Is it Cosmetic
The Cosmetic product is any product contains one or more substance intended to use on the outer parts of the human body (Skin, hair, nails, lips and the
outer parts of the genital) Or teeth and the mucous lining of the oral cavity for cleaning purposes or Perfuming, protection or kept in good condition and
to change or improve appearance or to change and improve the smell of the body.
The product is classified as a drug in the event of contained or marketed with a medical claim.
How is a product's intended use established?
Intended use may be established in a number of ways. Such as:
- Ingredients that may cause a product to be considered a drug because they have a well-known (to the public and industry) to be used therapeutically. An example is fluoride in toothpaste.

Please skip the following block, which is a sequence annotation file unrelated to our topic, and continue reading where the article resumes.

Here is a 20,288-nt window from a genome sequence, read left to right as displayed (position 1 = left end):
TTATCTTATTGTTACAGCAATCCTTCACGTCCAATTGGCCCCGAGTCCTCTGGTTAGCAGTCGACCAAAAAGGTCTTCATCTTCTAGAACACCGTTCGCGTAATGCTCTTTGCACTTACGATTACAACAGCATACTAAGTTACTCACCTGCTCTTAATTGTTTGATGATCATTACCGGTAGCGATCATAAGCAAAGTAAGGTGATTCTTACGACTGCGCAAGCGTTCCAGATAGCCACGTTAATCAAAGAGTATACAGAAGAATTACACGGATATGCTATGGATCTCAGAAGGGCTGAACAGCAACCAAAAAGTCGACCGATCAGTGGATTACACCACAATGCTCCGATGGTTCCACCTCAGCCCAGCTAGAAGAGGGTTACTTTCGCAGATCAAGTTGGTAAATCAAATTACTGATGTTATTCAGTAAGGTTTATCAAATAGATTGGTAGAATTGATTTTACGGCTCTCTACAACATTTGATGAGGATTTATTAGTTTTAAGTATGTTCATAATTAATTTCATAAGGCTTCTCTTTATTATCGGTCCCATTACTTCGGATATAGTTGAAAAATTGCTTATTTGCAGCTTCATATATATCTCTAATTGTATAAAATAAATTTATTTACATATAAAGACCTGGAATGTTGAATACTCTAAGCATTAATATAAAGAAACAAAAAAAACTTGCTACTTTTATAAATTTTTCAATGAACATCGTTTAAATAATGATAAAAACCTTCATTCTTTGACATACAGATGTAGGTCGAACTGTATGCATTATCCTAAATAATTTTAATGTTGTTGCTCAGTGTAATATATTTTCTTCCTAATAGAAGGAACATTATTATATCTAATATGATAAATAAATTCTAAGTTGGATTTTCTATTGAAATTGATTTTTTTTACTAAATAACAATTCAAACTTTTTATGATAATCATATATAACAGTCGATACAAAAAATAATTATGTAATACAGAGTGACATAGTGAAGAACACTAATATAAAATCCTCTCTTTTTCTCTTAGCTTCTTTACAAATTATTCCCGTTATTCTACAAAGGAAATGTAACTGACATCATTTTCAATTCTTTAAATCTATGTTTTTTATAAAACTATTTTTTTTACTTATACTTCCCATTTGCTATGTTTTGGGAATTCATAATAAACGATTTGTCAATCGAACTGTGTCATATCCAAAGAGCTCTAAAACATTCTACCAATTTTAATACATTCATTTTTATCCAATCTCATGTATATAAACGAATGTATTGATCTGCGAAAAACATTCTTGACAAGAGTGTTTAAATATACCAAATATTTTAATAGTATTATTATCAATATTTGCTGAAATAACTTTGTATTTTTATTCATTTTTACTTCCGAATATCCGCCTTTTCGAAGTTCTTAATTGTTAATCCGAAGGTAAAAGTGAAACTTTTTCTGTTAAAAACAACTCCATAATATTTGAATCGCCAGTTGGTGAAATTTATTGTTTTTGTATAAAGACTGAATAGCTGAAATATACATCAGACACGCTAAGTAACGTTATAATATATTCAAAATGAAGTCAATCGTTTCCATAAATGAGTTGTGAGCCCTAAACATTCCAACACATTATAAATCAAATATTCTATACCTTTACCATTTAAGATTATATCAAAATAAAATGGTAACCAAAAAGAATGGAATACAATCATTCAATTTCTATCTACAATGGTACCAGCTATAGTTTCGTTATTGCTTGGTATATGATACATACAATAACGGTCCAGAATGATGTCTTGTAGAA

This principle also holds true for essential oils in the fragrance products.
A fragrance marketed for promoting attractiveness is a cosmetic. But a fragrance marketed with certain "aromatherapy" claims, such as assertions that the scent will help the consumer in sleeping or quit smoking, meets the definition of a drug because of its intended use.
How labeling requirements are different?
A cosmetic product must be labeled according to cosmetic labeling regulations. See the requirements of labeling in the cosmetic product specifications:
Safety requirements for cosmetics).